Travis Timmerman, philosophy professor: The best seasons were Seasons One through Nine, and I don’t think that’s a unique viewpoint. In Season 10, the direction of tone and writing started to change — jokes started to fall flat more frequently — but it was still good overall if you don’t compare it to the previous nine seasons. It just gradually declined for a long time. There was less concern about character consistency, standard story arcs and realism. It became more “cartoony.”

Andrew Fraser, IT engineer: You can follow it with the change of showrunners. A lot of episodes seemed to be about the same ideas — like Bart getting another girlfriend — we had seen before. Around the time of the movie was the nadir of that.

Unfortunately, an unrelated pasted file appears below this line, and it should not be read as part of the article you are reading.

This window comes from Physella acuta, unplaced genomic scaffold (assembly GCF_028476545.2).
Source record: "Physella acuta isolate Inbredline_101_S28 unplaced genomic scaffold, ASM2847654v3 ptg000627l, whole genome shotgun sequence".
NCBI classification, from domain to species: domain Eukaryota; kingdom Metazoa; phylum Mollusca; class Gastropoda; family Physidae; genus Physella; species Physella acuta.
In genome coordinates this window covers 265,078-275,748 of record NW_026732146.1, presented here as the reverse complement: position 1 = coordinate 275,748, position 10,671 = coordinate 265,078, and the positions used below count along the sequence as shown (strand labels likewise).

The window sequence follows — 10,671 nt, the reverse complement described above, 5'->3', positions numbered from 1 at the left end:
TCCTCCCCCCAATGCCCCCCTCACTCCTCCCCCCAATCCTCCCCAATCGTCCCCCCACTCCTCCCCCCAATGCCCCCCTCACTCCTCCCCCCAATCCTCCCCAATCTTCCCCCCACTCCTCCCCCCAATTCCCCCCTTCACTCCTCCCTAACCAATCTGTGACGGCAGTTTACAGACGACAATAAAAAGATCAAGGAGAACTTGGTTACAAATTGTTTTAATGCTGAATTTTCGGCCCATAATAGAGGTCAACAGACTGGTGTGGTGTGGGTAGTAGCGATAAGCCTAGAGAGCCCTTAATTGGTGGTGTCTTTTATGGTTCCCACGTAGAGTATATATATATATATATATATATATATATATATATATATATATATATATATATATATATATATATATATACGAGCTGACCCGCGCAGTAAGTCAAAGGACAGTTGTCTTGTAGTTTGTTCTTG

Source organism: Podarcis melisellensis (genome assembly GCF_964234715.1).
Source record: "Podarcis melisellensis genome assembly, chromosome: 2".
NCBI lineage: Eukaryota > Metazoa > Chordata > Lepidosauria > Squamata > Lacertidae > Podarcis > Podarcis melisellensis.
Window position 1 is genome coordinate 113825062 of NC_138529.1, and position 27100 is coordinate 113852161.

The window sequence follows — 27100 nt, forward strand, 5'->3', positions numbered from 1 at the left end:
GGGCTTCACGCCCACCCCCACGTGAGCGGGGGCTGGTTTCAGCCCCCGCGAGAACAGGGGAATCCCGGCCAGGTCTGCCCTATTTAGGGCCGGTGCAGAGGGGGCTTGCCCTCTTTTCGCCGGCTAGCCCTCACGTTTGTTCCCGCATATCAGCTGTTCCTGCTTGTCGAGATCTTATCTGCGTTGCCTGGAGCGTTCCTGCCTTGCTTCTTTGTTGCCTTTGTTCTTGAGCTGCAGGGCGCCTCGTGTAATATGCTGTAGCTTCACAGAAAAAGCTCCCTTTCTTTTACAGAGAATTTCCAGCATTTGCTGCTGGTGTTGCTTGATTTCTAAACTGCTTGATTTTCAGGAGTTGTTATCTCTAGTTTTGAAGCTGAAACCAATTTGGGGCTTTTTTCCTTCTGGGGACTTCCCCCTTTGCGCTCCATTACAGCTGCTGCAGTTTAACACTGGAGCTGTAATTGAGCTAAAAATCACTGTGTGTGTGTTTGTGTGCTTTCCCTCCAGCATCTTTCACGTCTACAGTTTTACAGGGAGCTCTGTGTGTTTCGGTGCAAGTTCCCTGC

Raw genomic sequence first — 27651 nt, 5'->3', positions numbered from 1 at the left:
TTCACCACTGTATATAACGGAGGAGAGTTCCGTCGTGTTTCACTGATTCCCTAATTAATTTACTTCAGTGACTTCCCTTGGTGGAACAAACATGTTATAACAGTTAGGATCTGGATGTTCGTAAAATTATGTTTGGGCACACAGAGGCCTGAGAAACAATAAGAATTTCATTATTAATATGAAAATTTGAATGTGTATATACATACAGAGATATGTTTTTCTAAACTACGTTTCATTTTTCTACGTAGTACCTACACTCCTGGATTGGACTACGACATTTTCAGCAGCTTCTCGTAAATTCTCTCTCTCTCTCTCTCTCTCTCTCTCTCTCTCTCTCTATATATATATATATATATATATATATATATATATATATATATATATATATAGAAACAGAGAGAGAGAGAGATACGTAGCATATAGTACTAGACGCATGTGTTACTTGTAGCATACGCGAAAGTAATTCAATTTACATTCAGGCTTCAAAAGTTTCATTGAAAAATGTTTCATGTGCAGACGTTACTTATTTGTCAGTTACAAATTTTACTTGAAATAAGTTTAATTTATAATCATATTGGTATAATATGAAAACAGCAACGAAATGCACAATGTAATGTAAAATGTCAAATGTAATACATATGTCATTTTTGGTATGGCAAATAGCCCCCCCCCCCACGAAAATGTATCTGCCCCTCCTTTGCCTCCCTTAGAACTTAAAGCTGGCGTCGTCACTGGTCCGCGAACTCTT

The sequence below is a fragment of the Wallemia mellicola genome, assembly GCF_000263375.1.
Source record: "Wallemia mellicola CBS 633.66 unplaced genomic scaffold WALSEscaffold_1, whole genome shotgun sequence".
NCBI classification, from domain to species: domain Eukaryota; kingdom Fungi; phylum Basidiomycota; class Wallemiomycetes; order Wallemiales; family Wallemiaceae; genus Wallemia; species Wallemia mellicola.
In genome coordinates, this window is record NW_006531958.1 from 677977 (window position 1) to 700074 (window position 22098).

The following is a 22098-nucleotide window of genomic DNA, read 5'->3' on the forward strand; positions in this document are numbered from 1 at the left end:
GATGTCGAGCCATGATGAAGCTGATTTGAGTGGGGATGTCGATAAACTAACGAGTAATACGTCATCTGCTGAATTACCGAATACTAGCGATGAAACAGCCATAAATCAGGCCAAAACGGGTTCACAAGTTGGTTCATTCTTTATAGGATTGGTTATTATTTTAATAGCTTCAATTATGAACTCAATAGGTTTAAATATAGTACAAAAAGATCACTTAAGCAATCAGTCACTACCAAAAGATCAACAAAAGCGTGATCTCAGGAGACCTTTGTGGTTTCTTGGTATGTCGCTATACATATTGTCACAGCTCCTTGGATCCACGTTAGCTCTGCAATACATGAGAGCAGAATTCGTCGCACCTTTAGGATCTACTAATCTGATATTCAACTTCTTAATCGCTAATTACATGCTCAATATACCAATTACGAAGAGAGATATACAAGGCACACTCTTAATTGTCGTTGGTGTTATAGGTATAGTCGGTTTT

Rachel Molineux, property maintenance professional: People say The Simpsons dropped off around (Season) Nine or 12, but I would argue that The Simpsons never really lost its charm. I think it’s remained impressive throughout. There are episodes, even some seasons, where it falls a bit flat, but I think it’s consistently maintained its relevance. Nostalgia is the reason why people say it fell off. The Simpsons has kept up with the times and couldn’t have stayed the same as it was in the 1990s. People are looking at it for what it was while not appreciating what it is. But there are still so many funny jokes and heartfelt moments across the entirety of the series.